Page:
For the 16th consecutive year, the 2018 Annual Meeting of the IUCN Environmental Law Academy (IUCN AEL) took place in Glasgow, 4-6 July 2018. The IUCN AEL Meeting was organized by the Centre for Environmental Law and Governance of the University of Strathclyde (Glasgow, Scotland). The purpose of these annual meetings is to fill the gaps in the knowledge of the global legal and environmental scientific community on issues of Environmental Legislation and Law.
The IUCN understood early on the role that law needed to play in the response to environmental challenges. In the early 1960s, the IUCN created the Commission of Environmental Law, comprised of individual experts from around the world who volunteer in the various specialist groups established by the Commission.
In 2003, recognizing the importance of promoting teaching and research in environmental law at the university level, the IUCN endorsed the idea of an Academy of Environmental Law at the First Colloquium in Shanghai, China. Since then, the Academy held its Annual Colloquia in different parts of the globe, in collaboration with their institutional members.
At the 16th Annual Meeting of IUCN AEL, a total of 66 parallel sessions were held with the participation of more than 400 participants. The LIFE Natura Themis project was selected after review of the relevant Abstracts to participate with a poster, which was presented by the Coordinator of the Environmental Law Observatory of Western Crete, Mrs. Maria Maniadaki, while at the aforementioned Meeting participated on behalf of the University of Crete - Natural History Museum of Crete the LIFE Project Coordinator, Dr. Michalis Probonas.
The topic addressed by the participants at this year's IUCN Environmental Law Academy Meeting is reflected in its title: "The Transformation of Environmental Law and Governance: Innovation, Risk and Resilience". Along with oral and poster presentations in the framework of IUCN AEL Meeting, the following questions tried to be answered: Is Environmental Law and Governance transforming itself? If so, to what extent are issues of risk, innovation and resilience at the heart of such transformation? Are risk, innovation and resilience mutually supportive in relation to this transformation?
The poster presentation of the LIFE Natura Themis project, entitled: "Monitoring of Environmental Law Compliance with the Help of Geographic Information Systems (GIS): The Case of the Environmental Law Observatories in Crete", was focused on the impact of the use of geospatial technologies on the more effective implementation of environmental legislation.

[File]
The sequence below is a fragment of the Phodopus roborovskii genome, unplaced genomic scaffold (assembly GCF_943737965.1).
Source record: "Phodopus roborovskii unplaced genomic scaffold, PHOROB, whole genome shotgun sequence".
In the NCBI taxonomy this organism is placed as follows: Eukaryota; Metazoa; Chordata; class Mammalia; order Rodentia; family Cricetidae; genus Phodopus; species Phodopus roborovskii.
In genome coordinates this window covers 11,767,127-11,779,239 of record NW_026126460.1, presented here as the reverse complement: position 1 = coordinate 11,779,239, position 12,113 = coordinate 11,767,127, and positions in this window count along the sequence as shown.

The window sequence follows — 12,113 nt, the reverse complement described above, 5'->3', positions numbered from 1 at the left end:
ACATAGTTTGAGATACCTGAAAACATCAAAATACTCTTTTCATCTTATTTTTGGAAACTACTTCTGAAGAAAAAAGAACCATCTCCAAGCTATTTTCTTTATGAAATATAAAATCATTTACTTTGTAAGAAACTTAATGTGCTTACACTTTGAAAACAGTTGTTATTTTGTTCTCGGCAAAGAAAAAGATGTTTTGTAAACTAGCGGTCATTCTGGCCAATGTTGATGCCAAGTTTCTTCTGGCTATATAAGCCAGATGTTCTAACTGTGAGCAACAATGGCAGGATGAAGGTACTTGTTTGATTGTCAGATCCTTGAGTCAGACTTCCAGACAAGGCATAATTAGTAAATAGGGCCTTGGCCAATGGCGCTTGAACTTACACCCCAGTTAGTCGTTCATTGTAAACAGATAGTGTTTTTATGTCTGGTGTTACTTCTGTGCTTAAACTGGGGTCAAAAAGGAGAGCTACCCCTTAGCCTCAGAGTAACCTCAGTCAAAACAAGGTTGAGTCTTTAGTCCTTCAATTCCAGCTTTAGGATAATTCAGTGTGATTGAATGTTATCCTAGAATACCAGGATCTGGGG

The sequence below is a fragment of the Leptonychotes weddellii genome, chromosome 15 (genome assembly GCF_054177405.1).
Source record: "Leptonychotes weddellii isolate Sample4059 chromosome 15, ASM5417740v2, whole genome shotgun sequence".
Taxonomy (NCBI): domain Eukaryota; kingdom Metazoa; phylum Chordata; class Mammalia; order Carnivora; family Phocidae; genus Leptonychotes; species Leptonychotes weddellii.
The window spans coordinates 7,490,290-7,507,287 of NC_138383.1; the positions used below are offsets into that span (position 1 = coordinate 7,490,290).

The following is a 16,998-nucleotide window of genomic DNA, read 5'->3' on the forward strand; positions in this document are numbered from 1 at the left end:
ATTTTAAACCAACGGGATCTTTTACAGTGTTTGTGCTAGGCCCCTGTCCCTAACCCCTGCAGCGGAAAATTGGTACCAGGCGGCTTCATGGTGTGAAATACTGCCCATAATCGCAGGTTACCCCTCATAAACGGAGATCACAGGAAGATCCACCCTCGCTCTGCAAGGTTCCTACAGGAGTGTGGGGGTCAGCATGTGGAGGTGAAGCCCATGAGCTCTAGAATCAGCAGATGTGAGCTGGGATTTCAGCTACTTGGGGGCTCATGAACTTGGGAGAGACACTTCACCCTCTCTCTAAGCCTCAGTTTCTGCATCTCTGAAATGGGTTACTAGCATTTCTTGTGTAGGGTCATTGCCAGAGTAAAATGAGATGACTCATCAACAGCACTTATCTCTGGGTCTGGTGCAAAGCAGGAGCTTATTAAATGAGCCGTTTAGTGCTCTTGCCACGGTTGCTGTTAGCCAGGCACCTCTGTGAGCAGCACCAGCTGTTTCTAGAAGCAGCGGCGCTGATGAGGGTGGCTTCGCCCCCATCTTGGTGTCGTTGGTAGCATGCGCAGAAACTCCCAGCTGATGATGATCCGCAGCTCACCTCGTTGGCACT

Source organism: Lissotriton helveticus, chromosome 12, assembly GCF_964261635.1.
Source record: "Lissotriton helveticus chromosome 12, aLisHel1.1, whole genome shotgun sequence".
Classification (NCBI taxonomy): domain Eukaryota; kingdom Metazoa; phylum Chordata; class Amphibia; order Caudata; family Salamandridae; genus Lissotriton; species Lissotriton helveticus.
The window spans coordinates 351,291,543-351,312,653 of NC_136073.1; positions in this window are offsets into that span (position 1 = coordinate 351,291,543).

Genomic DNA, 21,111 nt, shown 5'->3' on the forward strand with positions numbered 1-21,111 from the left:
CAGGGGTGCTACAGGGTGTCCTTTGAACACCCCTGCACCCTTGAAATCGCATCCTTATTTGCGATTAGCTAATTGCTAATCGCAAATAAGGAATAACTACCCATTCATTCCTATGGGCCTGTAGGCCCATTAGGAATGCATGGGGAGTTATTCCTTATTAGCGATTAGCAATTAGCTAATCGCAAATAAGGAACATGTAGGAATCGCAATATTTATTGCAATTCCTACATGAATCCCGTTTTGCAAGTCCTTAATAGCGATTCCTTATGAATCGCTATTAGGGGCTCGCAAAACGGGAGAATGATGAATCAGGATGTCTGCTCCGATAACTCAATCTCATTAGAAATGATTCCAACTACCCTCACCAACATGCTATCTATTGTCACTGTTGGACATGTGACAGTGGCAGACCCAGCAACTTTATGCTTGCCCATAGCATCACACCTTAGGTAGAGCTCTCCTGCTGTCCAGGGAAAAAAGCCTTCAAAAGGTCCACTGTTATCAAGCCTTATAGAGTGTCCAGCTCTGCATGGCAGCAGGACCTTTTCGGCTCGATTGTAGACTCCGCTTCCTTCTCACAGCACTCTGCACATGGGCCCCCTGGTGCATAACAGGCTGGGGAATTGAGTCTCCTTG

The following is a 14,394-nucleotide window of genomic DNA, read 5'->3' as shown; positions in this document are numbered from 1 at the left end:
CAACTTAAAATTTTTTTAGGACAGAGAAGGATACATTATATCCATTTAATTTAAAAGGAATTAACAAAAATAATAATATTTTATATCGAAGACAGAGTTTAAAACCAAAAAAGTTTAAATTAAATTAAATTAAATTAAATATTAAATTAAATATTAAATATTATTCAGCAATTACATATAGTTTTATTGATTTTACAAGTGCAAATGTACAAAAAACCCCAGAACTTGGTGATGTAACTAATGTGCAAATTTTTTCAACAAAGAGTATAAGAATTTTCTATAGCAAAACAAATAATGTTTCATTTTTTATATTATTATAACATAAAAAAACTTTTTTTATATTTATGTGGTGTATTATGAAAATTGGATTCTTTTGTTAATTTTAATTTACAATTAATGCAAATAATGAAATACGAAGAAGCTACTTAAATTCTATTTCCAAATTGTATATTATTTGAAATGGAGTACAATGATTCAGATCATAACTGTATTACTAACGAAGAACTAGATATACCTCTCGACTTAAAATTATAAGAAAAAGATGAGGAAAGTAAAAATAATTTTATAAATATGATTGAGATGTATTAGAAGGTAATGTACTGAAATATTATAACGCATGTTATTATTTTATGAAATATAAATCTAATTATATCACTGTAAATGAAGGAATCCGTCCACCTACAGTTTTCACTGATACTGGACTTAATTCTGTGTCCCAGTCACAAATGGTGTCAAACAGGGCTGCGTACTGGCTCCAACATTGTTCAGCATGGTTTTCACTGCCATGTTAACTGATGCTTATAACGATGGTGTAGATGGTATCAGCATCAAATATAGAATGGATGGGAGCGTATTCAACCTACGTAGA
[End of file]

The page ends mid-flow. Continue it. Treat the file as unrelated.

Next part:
Some of the conclusions of the IUCN AEL Meeting were the following:
- Risk and innovation have a twofold relationship. When society has to deal with a risk, it often reacts by developing an innovation. At the same time, innovation and new technologies can create new risks that need to be properly addressed and regulated. Against this background, the Colloquium presented innovation in terms of “hard” and “soft” innovation. The former being the deployment of technology such as GIS or blockchain and the role of law in governing such new (or not so new) technologies. The latter being new innovative ways of thinking about environmental law and governance. Decentralized governance, rights of nature or strengthening of Procedural Law were all discussed in the framework of what has been labelled as soft innovation.
- Participants were challenged to come up with a working definition of what resilience means. After three days there was not a clear-cut definition of resilience, and probably there will never be and possibly there never should be one. However, key characteristics were fleshed out, such as the ability to cope, to adapt, to move on from failure and to anticipate change. More importantly, the Colloquium highlighted the need for resilience thinking in environmental law and governance. Legal systems need to be resilient and adaptive governance needs to be at the heart of environmental law.
- The reality is that risk, innovation and resilience are indivisible. A socio-ecological risk requires innovation (hard and/or soft) in order for the society that depends on that environment to become more resilient. If the international community progresses further towards awarding nature itself rights, the innovation needed to deal with the risk may make the environment per se more resilient. The challenge is to identify, develop and implement regulatory frameworks that encourage the mutual supportiveness, or indivisibility, of risk, innovation and resilience.
- What became clear throughout the three days is that risk, innovation and resilience were indeed present in the tapestry of the law in the field of energy, climate change, oceans, freshwater, land, food and agriculture and biodiversity. At the same time the tapestry has threads of litigation and human rights throughout. The tapestry of environmental law and governance is in constant evolution and transformation, there is no doubt about that. It is the role of environmental lawyers to be bold and understand the challenges in the transformation of environmental law and governance. However, and more importantly, it is also our role to embrace the opportunities that this complex tapestry gives us in order to push the boundaries of law and practice towards a less risky, more innovative and more resilient future.